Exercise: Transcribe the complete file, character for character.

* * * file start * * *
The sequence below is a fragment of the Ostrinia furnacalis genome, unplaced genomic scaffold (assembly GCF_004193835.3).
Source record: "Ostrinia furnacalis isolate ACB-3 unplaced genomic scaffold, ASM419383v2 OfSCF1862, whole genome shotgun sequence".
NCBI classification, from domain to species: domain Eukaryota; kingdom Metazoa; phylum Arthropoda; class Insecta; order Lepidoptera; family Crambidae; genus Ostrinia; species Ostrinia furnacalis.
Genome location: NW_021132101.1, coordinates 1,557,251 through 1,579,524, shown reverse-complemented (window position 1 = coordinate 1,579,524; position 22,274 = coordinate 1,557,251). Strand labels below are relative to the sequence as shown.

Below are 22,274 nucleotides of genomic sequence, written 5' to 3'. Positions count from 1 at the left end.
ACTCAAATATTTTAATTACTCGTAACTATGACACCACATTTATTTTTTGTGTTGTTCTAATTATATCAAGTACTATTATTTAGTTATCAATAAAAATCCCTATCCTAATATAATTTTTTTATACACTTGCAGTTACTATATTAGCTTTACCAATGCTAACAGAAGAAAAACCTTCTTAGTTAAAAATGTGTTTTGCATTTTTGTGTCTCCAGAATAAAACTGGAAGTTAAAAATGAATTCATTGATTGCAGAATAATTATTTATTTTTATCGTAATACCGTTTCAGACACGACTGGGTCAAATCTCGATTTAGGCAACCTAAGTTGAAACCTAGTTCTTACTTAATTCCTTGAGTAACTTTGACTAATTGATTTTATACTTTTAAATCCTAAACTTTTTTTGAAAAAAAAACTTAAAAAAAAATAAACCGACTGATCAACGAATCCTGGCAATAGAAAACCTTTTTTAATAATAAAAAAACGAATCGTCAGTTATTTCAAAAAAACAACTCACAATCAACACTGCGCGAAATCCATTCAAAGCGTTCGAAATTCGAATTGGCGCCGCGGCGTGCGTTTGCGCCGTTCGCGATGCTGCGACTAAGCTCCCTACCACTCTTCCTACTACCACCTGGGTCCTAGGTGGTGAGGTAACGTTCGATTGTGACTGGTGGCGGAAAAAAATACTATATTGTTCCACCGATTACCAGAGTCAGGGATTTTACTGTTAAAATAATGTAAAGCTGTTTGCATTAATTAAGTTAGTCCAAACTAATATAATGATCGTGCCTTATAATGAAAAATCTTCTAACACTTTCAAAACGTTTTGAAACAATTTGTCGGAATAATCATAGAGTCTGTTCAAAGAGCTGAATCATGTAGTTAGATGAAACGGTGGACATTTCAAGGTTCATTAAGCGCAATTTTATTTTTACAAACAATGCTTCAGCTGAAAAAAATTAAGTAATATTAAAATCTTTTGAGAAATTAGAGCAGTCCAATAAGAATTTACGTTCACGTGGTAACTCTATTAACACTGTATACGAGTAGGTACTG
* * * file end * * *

The sequence below is a fragment of the Ostrinia furnacalis genome, unplaced genomic scaffold (assembly GCF_004193835.3).
Source record: "Ostrinia furnacalis isolate ACB-3 unplaced genomic scaffold, ASM419383v2 OfSCF1862, whole genome shotgun sequence".
NCBI classification, from domain to species: domain Eukaryota; kingdom Metazoa; phylum Arthropoda; class Insecta; order Lepidoptera; family Crambidae; genus Ostrinia; species Ostrinia furnacalis.
Genome location: NW_021132101.1, coordinates 1,557,251 through 1,579,524, shown reverse-complemented (window position 1 = coordinate 1,579,524; position 22,274 = coordinate 1,557,251). Strand labels below are relative to the sequence as shown.

Below are 22,274 nucleotides of genomic sequence, written 5' to 3'. Positions count from 1 at the left end.
ACTCAAATATTTTAATTACTCGTAACTATGACACCACATTTATTTTTTGTGTTGTTCTAATTATATCAAGTACTATTATTTAGTTATCAATAAAAATCCCTATCCTAATATAATTTTTTTATACACTTGCAGTTACTATATTAGCTTTACCAATGCTAACAGAAGAAAAACCTTCTTAGTTAAAAATGTGTTTTGCATTTTTGTGTCTCCAGAATAAAACTGGAAGTTAAAAATGAATTCATTGATTGCAGAATAATTATTTATTTTTATCGTAATACCGTTTCAGACACGACTGGGTCAAATCTCGATTTAGGCAACCTAAGTTGAAACCTAGTTCTTACTTAATTCCTTGAGTAACTTTGACTAATTGATTTTATACTTTTAAATCCTAAACTTTTTTTGAAAAAAAAACTTAAAAAAAAATAAACCGACTGATCAACGAATCCTGGCAATAGAAAACCTTTTTTAATAATAAAAAAACGAATCGTCAGTTATTTCAAAAAAACAACTCACAATCAACACTGCGCGAAATCCATTCAAAGCGTTCGAAATTCGAATTGGCGCCGCGGCGTGCGTTTGCGCCGTTCGCGATGCTGCGACTAAGCTCCCTACCACTCTTCCTACTACCACCTGGGTCCTAGGTGGTGAGGTAACGTTCGATTGTGACTGGTGGCGGAAAAAAATACTATATTGTTCCACCGATTACCAGAGTCAGGGATTTTACTGTTAAAATAATGTAAAGCTGTTTGCATTAATTAAGTTAGTCCAAACTAATATAATGATCGTGCCTTATAATGAAAAATCTTCTAACACTTTCAAAACGTTTTGAAACAATTTGTCGGAATAATCATAGAGTCTGTTCAAAGAGCTGAATCATGTAGTTAGATGAAACGGTGGACATTTCAAGGTTCATTAAGCGCAATTTTATTTTTACAAACAATGCTTCAGCTGAAAAAAATTAAGTAATATTAAAATCTTTTGAGAAATTAGAGCAGTCCAATAAGAATTTACGTTCACGTGGTAACTCTATTAACACTGTATACGAGTAGGTACTG